Early influences

In my last post I wrote that there are many influences and experiences from various stages in my life that inform my interest in aviation and how I feel about it. As I’m finally within a few months of starting my training, I’m finding myself casting my mind back to how I got so engaged with flying in the first place. In this post I’ll talk about my childhood influences and memories, and in coming posts about some of the influences from my adult life and experiences. Alert – long post follows.

In terms of love of aviation and aircraft, my earliest influence is probably my dad. He’s always been pretty keen on aircraft. As early as I can remember, he would talk to me with interest about the large civil aircraft we saw in the sky or he’d flown on in the 60’s and 70’s or seen as a kid – classics like DC3’s and DC9’s, and Boeing 727’s and 737’s. So I’ve probably got fond paternal memories linked to aviation.

Add to this the fact that both of my grandfathers were, in various ways, connected with flying during the war (WWII, that is). Mum’s dad – my grandpa – was a RAAF navigator on the Catalina flying boats during the Pacific campaign. From the limited amount he told me directly, I gather most of the missions he flew on involved aerial mining and reconaissance. He was also involved with ferrying aircraft from the USA to Australia at the end of the war. I still have some of the artefacts from his flying days – his log books, military records (sourced from the Australian War Memorial) and campaign medals.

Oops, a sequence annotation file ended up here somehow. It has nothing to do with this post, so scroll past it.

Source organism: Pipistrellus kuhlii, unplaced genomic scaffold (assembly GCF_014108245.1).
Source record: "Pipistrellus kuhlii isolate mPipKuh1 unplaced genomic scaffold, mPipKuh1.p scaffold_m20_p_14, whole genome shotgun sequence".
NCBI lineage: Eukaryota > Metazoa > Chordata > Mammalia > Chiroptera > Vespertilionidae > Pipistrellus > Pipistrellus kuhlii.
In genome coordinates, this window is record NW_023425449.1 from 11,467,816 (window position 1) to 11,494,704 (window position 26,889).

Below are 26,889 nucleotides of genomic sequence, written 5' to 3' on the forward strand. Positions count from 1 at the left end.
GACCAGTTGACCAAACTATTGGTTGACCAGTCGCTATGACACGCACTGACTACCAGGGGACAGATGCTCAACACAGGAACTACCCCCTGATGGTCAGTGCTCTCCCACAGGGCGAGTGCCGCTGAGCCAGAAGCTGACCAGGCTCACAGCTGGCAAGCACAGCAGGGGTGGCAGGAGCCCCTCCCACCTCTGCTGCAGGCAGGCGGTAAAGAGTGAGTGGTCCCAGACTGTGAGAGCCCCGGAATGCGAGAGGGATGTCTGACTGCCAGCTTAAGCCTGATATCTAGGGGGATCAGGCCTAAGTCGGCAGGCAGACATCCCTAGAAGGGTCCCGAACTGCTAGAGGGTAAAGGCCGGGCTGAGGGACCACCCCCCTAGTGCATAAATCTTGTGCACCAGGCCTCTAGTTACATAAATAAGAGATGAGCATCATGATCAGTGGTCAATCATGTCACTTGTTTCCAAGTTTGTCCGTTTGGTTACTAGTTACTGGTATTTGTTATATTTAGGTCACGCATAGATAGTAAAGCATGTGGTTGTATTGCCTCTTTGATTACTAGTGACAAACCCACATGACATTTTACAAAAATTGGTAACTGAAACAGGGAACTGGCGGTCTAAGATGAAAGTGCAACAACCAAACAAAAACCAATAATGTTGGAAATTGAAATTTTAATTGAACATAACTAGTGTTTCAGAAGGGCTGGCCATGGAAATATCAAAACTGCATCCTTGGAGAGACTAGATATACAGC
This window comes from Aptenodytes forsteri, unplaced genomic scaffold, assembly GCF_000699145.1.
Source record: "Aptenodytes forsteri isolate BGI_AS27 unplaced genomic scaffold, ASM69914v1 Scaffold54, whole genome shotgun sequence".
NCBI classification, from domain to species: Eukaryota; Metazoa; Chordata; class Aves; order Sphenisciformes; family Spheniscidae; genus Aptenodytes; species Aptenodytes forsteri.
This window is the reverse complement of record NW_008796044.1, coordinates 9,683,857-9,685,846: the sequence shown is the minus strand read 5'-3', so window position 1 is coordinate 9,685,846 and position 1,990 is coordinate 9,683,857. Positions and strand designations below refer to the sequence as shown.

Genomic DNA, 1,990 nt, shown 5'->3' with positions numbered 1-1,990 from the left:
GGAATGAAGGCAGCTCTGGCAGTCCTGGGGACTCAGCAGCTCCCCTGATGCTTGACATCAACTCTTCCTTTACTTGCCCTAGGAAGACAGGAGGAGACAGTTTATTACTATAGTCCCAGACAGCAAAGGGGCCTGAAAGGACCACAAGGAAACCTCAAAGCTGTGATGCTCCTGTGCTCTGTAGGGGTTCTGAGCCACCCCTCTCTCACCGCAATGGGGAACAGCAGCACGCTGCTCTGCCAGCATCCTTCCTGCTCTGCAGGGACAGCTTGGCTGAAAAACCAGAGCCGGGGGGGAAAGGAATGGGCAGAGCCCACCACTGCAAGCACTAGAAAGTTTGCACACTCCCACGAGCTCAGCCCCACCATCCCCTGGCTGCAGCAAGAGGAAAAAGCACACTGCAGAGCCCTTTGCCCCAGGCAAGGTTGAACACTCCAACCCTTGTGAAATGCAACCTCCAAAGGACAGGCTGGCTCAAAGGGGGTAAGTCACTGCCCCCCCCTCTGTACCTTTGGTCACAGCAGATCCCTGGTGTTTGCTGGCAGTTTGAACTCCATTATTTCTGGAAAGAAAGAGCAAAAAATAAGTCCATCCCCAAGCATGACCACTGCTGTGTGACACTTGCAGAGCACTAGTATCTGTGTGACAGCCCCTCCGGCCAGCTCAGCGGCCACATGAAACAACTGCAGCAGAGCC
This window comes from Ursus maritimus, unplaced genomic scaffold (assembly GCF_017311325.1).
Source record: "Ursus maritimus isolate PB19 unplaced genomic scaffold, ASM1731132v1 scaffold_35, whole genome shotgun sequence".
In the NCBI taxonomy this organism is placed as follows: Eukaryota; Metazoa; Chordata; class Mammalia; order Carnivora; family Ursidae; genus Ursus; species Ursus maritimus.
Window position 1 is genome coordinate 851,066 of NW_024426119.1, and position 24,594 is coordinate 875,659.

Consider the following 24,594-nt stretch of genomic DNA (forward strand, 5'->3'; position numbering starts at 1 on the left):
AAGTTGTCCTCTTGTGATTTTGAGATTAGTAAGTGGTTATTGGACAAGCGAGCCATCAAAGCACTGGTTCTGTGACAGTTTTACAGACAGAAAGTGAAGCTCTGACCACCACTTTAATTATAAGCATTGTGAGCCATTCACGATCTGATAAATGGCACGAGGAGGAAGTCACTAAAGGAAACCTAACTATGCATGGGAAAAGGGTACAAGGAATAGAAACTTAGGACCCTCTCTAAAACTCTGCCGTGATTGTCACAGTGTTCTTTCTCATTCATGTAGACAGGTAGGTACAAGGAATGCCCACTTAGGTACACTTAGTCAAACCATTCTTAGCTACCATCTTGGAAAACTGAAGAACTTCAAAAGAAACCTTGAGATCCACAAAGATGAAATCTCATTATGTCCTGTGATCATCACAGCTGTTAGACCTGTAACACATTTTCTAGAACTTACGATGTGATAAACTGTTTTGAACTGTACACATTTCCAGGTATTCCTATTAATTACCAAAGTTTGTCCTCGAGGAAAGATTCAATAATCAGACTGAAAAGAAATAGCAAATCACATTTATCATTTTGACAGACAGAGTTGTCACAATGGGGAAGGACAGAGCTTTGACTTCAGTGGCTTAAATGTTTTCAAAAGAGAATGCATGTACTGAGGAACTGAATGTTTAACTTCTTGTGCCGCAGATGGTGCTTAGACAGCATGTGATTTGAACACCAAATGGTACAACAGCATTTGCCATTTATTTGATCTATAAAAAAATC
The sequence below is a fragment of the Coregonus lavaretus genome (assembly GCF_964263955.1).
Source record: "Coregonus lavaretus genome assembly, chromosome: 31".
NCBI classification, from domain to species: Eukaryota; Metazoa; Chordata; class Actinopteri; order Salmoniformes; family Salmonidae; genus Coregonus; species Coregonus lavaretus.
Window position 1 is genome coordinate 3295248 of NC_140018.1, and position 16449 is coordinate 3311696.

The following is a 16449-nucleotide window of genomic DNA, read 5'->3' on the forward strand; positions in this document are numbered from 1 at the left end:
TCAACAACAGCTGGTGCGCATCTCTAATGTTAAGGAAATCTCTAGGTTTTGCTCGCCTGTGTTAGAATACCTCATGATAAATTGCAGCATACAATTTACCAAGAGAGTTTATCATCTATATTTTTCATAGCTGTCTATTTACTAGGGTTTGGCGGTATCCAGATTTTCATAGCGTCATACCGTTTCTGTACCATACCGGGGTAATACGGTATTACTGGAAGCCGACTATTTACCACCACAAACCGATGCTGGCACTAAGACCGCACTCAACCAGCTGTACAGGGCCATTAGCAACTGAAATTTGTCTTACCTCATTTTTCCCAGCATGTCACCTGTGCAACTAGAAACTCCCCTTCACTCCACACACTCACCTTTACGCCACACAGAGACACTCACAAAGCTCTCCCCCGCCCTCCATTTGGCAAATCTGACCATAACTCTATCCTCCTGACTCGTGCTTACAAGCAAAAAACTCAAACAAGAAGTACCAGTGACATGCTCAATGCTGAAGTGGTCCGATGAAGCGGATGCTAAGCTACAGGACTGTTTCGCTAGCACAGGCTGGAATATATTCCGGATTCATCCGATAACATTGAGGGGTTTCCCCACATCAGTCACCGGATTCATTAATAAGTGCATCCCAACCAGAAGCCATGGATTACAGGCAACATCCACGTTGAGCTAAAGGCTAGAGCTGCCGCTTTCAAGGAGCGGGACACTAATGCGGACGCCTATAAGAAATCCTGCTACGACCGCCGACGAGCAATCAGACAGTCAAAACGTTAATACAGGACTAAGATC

Dad’s dad – my poppa – was (I think) an automotive mechanic in the RAAF, and though he never left Australian shores, I find his aviation connections equally resonant. I mean, flying’s not just about the people in the air, it’s also about the many, many people who work in support of the direct aviation activities. I have his military records also, and there are one or two bits of hardware still at my dad’s place that I think poppa might have “borrowed” from the RAAF – a large, heavy, grease-lubricated car jack for example.

The first flight I can remember was when I was 10. Our family moved to California for a year when dad had a sabbatical appointment to UC Davis. We flew on a Pan Am 747 from Sydney to LA, and I can clearly remember my sense of excitement and awe walking down the boarding ramp and onto the aircraft. The plane seemed so huge to my young eyes! And the excitements of airline food (remember, I was 10) and the activity packs they gave kids in those days made the whole trip memorable. I can still hear the rumble of the aircraft on takeoff and feel the vibration as the plane moved forward under the power of those 4 mighty engines …

A few years later, I experienced a quite different flight, but equally special. My parents put me on a plane from Sydney, by myself, to go visit my grandparents in Toowoomba. It was a little East West Airlines (now defunct, of course) Fokker Friendship F-27, which flew from Sydney to Coolangatta, then on to Oakey, from where my poppa picked me up at the aerodrome. The flight was nearly empty. I lapped it up – I was by myself, I got special attention from the stewardess, and because we only flew at around 15,000 feet altitude, I had a very clear view of the landscape beneath us. The F-27’s had a very distinct, slightly “whining” sound with their twin turboprop engines – that sound used to be very common in Sydney skies until F-27’s were phased out.